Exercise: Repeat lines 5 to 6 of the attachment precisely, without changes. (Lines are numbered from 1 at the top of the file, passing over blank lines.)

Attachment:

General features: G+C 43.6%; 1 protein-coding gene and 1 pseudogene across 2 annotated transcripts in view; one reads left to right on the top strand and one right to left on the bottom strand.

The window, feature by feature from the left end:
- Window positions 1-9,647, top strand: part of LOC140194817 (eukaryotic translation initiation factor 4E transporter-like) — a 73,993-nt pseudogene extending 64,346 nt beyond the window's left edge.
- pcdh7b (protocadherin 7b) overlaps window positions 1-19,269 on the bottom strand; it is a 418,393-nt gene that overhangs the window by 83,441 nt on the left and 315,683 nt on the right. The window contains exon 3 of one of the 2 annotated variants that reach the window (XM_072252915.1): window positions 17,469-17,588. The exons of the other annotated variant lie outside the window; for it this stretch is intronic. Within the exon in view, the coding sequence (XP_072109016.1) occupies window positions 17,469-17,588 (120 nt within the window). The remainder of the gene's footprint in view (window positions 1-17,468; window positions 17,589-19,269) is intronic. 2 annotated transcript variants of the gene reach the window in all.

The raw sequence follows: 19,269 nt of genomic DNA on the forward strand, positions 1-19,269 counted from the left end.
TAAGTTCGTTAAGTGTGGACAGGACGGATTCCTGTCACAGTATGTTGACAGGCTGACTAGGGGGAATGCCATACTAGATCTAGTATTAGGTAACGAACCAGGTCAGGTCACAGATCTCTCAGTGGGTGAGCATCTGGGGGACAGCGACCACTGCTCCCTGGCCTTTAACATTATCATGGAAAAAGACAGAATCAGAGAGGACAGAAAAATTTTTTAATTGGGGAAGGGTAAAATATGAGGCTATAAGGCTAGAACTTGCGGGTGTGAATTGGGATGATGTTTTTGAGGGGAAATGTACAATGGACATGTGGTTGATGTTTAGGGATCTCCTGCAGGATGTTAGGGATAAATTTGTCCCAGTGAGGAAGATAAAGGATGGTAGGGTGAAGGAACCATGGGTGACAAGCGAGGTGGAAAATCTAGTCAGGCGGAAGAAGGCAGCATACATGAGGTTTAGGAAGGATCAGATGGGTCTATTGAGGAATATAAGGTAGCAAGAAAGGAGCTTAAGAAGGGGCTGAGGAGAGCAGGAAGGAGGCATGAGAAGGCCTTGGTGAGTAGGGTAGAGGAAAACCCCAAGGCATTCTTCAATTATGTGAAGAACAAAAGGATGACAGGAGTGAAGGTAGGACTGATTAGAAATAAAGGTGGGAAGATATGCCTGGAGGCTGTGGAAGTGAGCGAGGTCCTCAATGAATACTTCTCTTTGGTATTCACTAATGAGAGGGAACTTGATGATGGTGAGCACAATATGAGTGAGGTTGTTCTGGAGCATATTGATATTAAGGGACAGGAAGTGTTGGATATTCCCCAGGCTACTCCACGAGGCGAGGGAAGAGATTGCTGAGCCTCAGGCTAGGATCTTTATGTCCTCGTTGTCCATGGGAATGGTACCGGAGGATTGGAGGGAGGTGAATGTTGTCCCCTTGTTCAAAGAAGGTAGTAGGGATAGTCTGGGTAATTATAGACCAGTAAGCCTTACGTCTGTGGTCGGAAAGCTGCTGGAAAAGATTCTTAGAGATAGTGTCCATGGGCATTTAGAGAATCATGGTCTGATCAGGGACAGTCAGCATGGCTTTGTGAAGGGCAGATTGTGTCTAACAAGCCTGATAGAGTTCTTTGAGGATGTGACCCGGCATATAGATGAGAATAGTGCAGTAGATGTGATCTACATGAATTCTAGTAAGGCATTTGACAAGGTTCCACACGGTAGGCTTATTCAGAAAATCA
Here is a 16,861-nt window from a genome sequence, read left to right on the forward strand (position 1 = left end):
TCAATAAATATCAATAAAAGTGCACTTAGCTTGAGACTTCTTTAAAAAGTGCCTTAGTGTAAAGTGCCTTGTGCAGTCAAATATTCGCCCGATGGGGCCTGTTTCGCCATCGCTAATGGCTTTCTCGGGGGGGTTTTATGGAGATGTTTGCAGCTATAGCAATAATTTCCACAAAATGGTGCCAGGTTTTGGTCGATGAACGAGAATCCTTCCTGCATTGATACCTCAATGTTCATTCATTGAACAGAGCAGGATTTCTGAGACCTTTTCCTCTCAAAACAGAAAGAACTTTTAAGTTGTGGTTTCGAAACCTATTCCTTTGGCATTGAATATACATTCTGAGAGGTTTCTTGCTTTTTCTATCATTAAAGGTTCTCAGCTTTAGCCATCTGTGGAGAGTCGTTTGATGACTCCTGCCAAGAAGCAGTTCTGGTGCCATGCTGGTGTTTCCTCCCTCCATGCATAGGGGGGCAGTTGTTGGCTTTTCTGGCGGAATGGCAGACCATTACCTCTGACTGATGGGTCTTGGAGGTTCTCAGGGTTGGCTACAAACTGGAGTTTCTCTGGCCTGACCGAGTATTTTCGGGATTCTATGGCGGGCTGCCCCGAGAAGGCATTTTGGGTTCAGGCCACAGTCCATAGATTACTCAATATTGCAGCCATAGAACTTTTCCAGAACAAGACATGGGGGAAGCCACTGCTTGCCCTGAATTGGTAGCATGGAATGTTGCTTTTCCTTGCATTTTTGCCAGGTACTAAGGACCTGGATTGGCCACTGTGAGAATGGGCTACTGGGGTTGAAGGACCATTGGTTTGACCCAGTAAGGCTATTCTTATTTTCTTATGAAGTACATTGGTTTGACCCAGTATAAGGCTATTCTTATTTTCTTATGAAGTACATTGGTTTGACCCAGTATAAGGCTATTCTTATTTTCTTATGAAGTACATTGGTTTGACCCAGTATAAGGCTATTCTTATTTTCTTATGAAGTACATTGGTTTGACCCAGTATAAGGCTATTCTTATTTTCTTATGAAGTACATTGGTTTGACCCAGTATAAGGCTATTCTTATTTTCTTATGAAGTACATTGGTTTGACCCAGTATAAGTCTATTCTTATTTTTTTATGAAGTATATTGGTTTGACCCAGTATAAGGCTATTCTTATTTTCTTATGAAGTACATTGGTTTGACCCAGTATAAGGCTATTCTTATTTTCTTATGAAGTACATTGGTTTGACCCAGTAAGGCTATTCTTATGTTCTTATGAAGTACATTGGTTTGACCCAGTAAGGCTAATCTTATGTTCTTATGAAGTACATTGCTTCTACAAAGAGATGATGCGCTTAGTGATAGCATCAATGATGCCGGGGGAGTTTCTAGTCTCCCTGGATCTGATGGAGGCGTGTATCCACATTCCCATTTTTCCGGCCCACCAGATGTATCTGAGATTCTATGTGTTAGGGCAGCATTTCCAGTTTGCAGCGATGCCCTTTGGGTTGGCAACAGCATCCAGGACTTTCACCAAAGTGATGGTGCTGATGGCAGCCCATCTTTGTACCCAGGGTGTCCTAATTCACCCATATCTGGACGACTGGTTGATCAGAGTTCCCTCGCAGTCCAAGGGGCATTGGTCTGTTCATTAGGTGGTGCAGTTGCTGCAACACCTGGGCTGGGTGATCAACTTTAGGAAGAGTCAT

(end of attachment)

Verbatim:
The raw sequence follows: 19,269 nt of genomic DNA on the forward strand, positions 1-19,269 counted from the left end.
TAAGTTCGTTAAGTGTGGACAGGACGGATTCCTGTCACAGTATGTTGACAGGCTGACTAGGGGGAATGCCATACTAGATCTAGTATTAGGTAACGAACCAGGTCAGGTCACAGATCTCTCAGTGGGTGAGCATCTGGGGGACAGCGACCACTGCTCCCTGGCCTTTAACATTATCATGGAAAAAGACAGAATCAGAGAGGACAGAAAAATTTTTTAATTGGGGAAGGGTAAAATATGAGGCTATAAGGCTAGAACTTGCGGGTGTGAATTGGGATGATGTTTTTGAGGGGAAATGTACAATGGACATGTGGTTGATGTTTAGGGATCTCCTGCAGGATGTTAGGGATAAATTTGTCCCAGTGAGGAAGATAAAGGATGGTAGGGTGAAGGAACCATGGGTGACAAGCGAGGTGGAAAATCTAGTCAGGCGGAAGAAGGCAGCATACATGAGGTTTAGGAAGGATCAGATGGGTCTATTGAGGAATATAAGGTAGCAAGAAAGGAGCTTAAGAAGGGGCTGAGGAGAGCAGGAAGGAGGCATGAGAAGGCCTTGGTGAGTAGGGTAGAGGAAAACCCCAAGGCATTCTTCAATTATGTGAAGAACAAAAGGATGACAGGAGTGAAGGTAGGACTGATTAGAAATAAAGGTGGGAAGATATGCCTGGAGGCTGTGGAAGTGAGCGAGGTCCTCAATGAATACTTCTCTTTGGTATTCACTAATGAGAGGGAACTTGATGATGGTGAGCACAATATGAGTGAGGTTGTTCTGGAGCATATTGATATTAAGGGACAGGAAGTGTTGGATATTCCCCAGGCTACTCCACGAGGCGAGGGAAGAGATTGCTGAGCCTCAGGCTAGGATCTTTATGTCCTCGTTGTCCATGGGAATGGTACCGGAGGATTGGAGGGAGGTGAATGTTGTCCCCTTGTTCAAAGAAGGTAGTAGGGATAGTCTGGGTAATTATAGACCAGTAAGCCTTACGTCTGTGGTCGGAAAGCTGCTGGAAAAGATTCTTAGAGATAGTGTCCATGGGCATTTAGAGAATCATGGTCTGATCAGGGACAGTCAGCATGGCTTTGTGAAGGGCAGATTGTGTCTAACAAGCCTGATAGAGTTCTTTGAGGATGTGACCCGGCATATAGATGAGAATAGTGCAGTAGATGTGATCTACATGAATTCTAGTAAGGCATTTGACAAGGTTCCACACGGTAGGCTTATTCAGAAAATCA